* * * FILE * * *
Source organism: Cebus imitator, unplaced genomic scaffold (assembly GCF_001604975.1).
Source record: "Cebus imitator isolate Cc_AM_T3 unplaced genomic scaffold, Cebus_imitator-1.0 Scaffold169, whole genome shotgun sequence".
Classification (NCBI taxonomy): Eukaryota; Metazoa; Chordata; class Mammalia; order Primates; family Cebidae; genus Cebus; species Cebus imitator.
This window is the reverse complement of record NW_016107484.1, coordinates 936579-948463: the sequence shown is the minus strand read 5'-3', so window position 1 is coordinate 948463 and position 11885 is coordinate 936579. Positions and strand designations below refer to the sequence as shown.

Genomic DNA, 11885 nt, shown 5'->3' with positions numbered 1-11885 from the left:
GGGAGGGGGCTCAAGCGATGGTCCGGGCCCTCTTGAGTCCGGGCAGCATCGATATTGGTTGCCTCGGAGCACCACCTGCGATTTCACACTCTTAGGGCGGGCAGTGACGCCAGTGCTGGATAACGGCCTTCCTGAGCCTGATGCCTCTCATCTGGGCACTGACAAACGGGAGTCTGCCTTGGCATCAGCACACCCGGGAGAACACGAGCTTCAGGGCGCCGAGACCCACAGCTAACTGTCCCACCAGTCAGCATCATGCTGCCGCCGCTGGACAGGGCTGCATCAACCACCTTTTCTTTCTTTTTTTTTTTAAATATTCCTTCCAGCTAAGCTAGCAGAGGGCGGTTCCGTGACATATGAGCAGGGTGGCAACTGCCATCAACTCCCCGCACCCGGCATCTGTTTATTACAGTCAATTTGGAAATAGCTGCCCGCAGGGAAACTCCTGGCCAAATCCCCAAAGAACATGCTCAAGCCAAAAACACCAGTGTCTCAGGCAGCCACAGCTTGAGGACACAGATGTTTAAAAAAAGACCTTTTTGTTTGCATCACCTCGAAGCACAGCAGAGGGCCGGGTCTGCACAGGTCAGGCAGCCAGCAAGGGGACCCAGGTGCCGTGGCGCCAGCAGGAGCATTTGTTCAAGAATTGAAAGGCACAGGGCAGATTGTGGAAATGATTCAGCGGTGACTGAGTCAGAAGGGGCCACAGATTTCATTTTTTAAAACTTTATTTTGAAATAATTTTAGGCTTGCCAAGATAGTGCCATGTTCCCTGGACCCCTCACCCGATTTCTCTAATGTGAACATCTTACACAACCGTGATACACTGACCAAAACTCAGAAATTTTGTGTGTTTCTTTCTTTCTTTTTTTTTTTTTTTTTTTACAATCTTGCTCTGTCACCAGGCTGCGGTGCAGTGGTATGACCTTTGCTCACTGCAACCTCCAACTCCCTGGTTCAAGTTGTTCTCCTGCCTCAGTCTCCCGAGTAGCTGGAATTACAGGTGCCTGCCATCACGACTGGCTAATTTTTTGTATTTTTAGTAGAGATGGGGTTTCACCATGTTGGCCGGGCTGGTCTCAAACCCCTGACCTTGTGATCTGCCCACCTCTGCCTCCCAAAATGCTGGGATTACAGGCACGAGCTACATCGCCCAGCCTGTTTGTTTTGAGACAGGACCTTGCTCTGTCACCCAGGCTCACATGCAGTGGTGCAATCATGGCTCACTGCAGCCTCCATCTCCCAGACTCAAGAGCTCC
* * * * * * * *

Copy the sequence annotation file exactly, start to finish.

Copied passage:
Source organism: Cebus imitator, unplaced genomic scaffold (assembly GCF_001604975.1).
Source record: "Cebus imitator isolate Cc_AM_T3 unplaced genomic scaffold, Cebus_imitator-1.0 Scaffold169, whole genome shotgun sequence".
Classification (NCBI taxonomy): Eukaryota; Metazoa; Chordata; class Mammalia; order Primates; family Cebidae; genus Cebus; species Cebus imitator.
This window is the reverse complement of record NW_016107484.1, coordinates 936579-948463: the sequence shown is the minus strand read 5'-3', so window position 1 is coordinate 948463 and position 11885 is coordinate 936579. Positions and strand designations below refer to the sequence as shown.

Genomic DNA, 11885 nt, shown 5'->3' with positions numbered 1-11885 from the left:
GGGAGGGGGCTCAAGCGATGGTCCGGGCCCTCTTGAGTCCGGGCAGCATCGATATTGGTTGCCTCGGAGCACCACCTGCGATTTCACACTCTTAGGGCGGGCAGTGACGCCAGTGCTGGATAACGGCCTTCCTGAGCCTGATGCCTCTCATCTGGGCACTGACAAACGGGAGTCTGCCTTGGCATCAGCACACCCGGGAGAACACGAGCTTCAGGGCGCCGAGACCCACAGCTAACTGTCCCACCAGTCAGCATCATGCTGCCGCCGCTGGACAGGGCTGCATCAACCACCTTTTCTTTCTTTTTTTTTTTAAATATTCCTTCCAGCTAAGCTAGCAGAGGGCGGTTCCGTGACATATGAGCAGGGTGGCAACTGCCATCAACTCCCCGCACCCGGCATCTGTTTATTACAGTCAATTTGGAAATAGCTGCCCGCAGGGAAACTCCTGGCCAAATCCCCAAAGAACATGCTCAAGCCAAAAACACCAGTGTCTCAGGCAGCCACAGCTTGAGGACACAGATGTTTAAAAAAAGACCTTTTTGTTTGCATCACCTCGAAGCACAGCAGAGGGCCGGGTCTGCACAGGTCAGGCAGCCAGCAAGGGGACCCAGGTGCCGTGGCGCCAGCAGGAGCATTTGTTCAAGAATTGAAAGGCACAGGGCAGATTGTGGAAATGATTCAGCGGTGACTGAGTCAGAAGGGGCCACAGATTTCATTTTTTAAAACTTTATTTTGAAATAATTTTAGGCTTGCCAAGATAGTGCCATGTTCCCTGGACCCCTCACCCGATTTCTCTAATGTGAACATCTTACACAACCGTGATACACTGACCAAAACTCAGAAATTTTGTGTGTTTCTTTCTTTCTTTTTTTTTTTTTTTTTTTACAATCTTGCTCTGTCACCAGGCTGCGGTGCAGTGGTATGACCTTTGCTCACTGCAACCTCCAACTCCCTGGTTCAAGTTGTTCTCCTGCCTCAGTCTCCCGAGTAGCTGGAATTACAGGTGCCTGCCATCACGACTGGCTAATTTTTTGTATTTTTAGTAGAGATGGGGTTTCACCATGTTGGCCGGGCTGGTCTCAAACCCCTGACCTTGTGATCTGCCCACCTCTGCCTCCCAAAATGCTGGGATTACAGGCACGAGCTACATCGCCCAGCCTGTTTGTTTTGAGACAGGACCTTGCTCTGTCACCCAGGCTCACATGCAGTGGTGCAATCATGGCTCACTGCAGCCTCCATCTCCCAGACTCAAGAGCTCC